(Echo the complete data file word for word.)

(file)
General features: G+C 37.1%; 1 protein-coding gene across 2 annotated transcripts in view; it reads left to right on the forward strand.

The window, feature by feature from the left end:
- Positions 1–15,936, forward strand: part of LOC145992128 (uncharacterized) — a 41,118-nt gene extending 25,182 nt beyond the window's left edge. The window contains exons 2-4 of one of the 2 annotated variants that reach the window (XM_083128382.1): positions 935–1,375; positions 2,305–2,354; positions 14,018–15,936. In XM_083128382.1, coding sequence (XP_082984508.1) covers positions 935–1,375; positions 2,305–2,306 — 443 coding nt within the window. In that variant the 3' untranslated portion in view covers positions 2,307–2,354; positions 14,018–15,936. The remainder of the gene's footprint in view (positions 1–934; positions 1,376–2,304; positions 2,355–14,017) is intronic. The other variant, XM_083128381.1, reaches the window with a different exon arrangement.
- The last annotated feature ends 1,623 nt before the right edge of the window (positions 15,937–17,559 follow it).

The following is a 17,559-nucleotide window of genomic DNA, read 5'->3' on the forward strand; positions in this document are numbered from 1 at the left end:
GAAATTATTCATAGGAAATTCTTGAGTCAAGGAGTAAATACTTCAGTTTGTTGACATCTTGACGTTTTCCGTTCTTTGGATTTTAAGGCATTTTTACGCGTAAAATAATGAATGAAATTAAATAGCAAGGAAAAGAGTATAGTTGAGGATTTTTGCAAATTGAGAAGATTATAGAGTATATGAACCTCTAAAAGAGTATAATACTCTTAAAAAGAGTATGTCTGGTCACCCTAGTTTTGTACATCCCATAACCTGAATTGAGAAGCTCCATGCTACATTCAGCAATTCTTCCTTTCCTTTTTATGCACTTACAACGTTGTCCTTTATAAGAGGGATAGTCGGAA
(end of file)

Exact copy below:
General features: G+C 37.1%; 1 protein-coding gene across 2 annotated transcripts in view; it reads left to right on the forward strand.

The window, feature by feature from the left end:
- Positions 1–15,936, forward strand: part of LOC145992128 (uncharacterized) — a 41,118-nt gene extending 25,182 nt beyond the window's left edge. The window contains exons 2-4 of one of the 2 annotated variants that reach the window (XM_083128382.1): positions 935–1,375; positions 2,305–2,354; positions 14,018–15,936. In XM_083128382.1, coding sequence (XP_082984508.1) covers positions 935–1,375; positions 2,305–2,306 — 443 coding nt within the window. In that variant the 3' untranslated portion in view covers positions 2,307–2,354; positions 14,018–15,936. The remainder of the gene's footprint in view (positions 1–934; positions 1,376–2,304; positions 2,355–14,017) is intronic. The other variant, XM_083128381.1, reaches the window with a different exon arrangement.
- The last annotated feature ends 1,623 nt before the right edge of the window (positions 15,937–17,559 follow it).

The following is a 17,559-nucleotide window of genomic DNA, read 5'->3' on the forward strand; positions in this document are numbered from 1 at the left end:
GAAATTATTCATAGGAAATTCTTGAGTCAAGGAGTAAATACTTCAGTTTGTTGACATCTTGACGTTTTCCGTTCTTTGGATTTTAAGGCATTTTTACGCGTAAAATAATGAATGAAATTAAATAGCAAGGAAAAGAGTATAGTTGAGGATTTTTGCAAATTGAGAAGATTATAGAGTATATGAACCTCTAAAAGAGTATAATACTCTTAAAAAGAGTATGTCTGGTCACCCTAGTTTTGTACATCCCATAACCTGAATTGAGAAGCTCCATGCTACATTCAGCAATTCTTCCTTTCCTTTTTATGCACTTACAACGTTGTCCTTTATAAGAGGGATAGTCGGAA